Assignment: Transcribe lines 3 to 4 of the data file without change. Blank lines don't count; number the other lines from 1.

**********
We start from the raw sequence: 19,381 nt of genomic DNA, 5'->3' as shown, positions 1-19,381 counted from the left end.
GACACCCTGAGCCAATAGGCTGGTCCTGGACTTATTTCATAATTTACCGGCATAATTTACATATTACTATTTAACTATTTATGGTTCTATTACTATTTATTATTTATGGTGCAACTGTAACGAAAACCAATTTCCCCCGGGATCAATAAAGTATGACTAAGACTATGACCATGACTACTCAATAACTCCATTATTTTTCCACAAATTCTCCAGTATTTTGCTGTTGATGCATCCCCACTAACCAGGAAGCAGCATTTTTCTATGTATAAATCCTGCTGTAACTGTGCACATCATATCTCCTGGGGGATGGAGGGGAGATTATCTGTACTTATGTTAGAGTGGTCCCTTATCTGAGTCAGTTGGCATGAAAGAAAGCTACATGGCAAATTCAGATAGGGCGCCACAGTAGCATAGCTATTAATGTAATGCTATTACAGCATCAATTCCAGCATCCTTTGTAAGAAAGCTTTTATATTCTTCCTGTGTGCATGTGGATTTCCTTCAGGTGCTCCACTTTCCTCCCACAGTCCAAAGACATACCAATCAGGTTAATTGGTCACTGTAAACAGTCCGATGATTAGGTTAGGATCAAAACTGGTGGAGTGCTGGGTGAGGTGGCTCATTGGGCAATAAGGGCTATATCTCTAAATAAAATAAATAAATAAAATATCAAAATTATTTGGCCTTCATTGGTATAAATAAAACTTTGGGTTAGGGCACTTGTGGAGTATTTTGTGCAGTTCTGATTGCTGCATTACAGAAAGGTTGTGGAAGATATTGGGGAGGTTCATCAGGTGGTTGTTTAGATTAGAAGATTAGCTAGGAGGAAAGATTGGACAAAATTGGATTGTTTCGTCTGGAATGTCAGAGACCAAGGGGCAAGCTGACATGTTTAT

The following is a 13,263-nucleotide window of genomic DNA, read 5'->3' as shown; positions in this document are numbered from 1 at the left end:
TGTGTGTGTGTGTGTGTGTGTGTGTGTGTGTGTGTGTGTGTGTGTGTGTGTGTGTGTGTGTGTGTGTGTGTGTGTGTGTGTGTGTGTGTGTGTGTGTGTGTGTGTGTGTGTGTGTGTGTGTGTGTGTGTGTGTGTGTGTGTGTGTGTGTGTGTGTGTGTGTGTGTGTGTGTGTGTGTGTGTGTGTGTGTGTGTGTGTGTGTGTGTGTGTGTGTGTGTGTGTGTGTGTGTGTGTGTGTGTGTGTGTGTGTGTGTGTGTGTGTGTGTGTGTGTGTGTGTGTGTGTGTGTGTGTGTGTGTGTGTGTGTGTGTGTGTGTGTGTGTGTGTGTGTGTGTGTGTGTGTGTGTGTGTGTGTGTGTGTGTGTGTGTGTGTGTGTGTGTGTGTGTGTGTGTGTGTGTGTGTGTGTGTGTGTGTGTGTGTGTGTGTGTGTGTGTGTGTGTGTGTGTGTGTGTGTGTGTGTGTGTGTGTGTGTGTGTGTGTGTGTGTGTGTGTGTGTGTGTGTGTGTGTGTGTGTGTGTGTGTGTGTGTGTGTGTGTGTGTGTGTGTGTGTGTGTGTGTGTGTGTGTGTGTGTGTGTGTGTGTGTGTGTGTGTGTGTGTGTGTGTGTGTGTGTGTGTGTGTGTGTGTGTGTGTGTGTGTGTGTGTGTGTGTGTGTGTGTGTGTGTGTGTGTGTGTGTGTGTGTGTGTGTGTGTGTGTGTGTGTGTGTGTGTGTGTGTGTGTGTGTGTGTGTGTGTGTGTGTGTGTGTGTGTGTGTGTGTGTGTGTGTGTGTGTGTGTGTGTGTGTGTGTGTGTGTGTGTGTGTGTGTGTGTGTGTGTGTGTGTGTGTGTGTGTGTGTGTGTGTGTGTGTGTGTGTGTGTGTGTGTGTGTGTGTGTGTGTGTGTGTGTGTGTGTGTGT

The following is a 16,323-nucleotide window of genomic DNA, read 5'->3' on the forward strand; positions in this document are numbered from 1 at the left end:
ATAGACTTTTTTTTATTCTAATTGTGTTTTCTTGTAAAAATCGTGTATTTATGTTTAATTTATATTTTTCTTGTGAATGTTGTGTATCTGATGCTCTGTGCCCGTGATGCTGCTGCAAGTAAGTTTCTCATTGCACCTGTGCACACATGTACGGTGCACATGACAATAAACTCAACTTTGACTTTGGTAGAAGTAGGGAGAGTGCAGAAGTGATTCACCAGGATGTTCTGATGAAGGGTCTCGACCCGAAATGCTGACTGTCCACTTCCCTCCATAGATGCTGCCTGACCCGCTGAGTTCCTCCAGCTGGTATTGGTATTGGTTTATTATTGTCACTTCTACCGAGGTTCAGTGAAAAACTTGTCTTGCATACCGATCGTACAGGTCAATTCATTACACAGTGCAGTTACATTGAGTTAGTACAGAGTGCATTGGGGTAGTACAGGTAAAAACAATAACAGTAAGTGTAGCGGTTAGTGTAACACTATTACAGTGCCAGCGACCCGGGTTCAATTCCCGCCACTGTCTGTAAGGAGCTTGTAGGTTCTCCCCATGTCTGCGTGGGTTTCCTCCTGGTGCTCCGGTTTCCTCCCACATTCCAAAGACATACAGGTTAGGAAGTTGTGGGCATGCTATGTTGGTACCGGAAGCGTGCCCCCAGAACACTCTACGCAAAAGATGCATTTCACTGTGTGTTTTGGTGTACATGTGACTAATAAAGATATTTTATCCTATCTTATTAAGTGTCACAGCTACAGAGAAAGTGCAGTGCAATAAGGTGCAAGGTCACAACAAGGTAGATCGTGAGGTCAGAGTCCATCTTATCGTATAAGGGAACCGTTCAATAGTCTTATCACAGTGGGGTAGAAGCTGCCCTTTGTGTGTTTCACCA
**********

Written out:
The following is a 13,263-nucleotide window of genomic DNA, read 5'->3' as shown; positions in this document are numbered from 1 at the left end:
TGTGTGTGTGTGTGTGTGTGTGTGTGTGTGTGTGTGTGTGTGTGTGTGTGTGTGTGTGTGTGTGTGTGTGTGTGTGTGTGTGTGTGTGTGTGTGTGTGTGTGTGTGTGTGTGTGTGTGTGTGTGTGTGTGTGTGTGTGTGTGTGTGTGTGTGTGTGTGTGTGTGTGTGTGTGTGTGTGTGTGTGTGTGTGTGTGTGTGTGTGTGTGTGTGTGTGTGTGTGTGTGTGTGTGTGTGTGTGTGTGTGTGTGTGTGTGTGTGTGTGTGTGTGTGTGTGTGTGTGTGTGTGTGTGTGTGTGTGTGTGTGTGTGTGTGTGTGTGTGTGTGTGTGTGTGTGTGTGTGTGTGTGTGTGTGTGTGTGTGTGTGTGTGTGTGTGTGTGTGTGTGTGTGTGTGTGTGTGTGTGTGTGTGTGTGTGTGTGTGTGTGTGTGTGTGTGTGTGTGTGTGTGTGTGTGTGTGTGTGTGTGTGTGTGTGTGTGTGTGTGTGTGTGTGTGTGTGTGTGTGTGTGTGTGTGTGTGTGTGTGTGTGTGTGTGTGTGTGTGTGTGTGTGTGTGTGTGTGTGTGTGTGTGTGTGTGTGTGTGTGTGTGTGTGTGTGTGTGTGTGTGTGTGTGTGTGTGTGTGTGTGTGTGTGTGTGTGTGTGTGTGTGTGTGTGTGTGTGTGTGTGTGTGTGTGTGTGTGTGTGTGTGTGTGTGTGTGTGTGTGTGTGTGTGTGTGTGTGTGTGTGTGTGTGTGTGTGTGTGTGTGTGTGTGTGTGTGTGTGTGTGTGTGTGTGTGTGTGTGTGTGTGTGTGTGTGTGTGTGTGTGTGTGTGTGTGTGTGTGTGTGTGTGTGTGTGTGTGTGTGTGTGTGTGTGTGTGTGTGTGTGTGTGTGTGTGTGTGTGTGTGTGTGTGTGTGT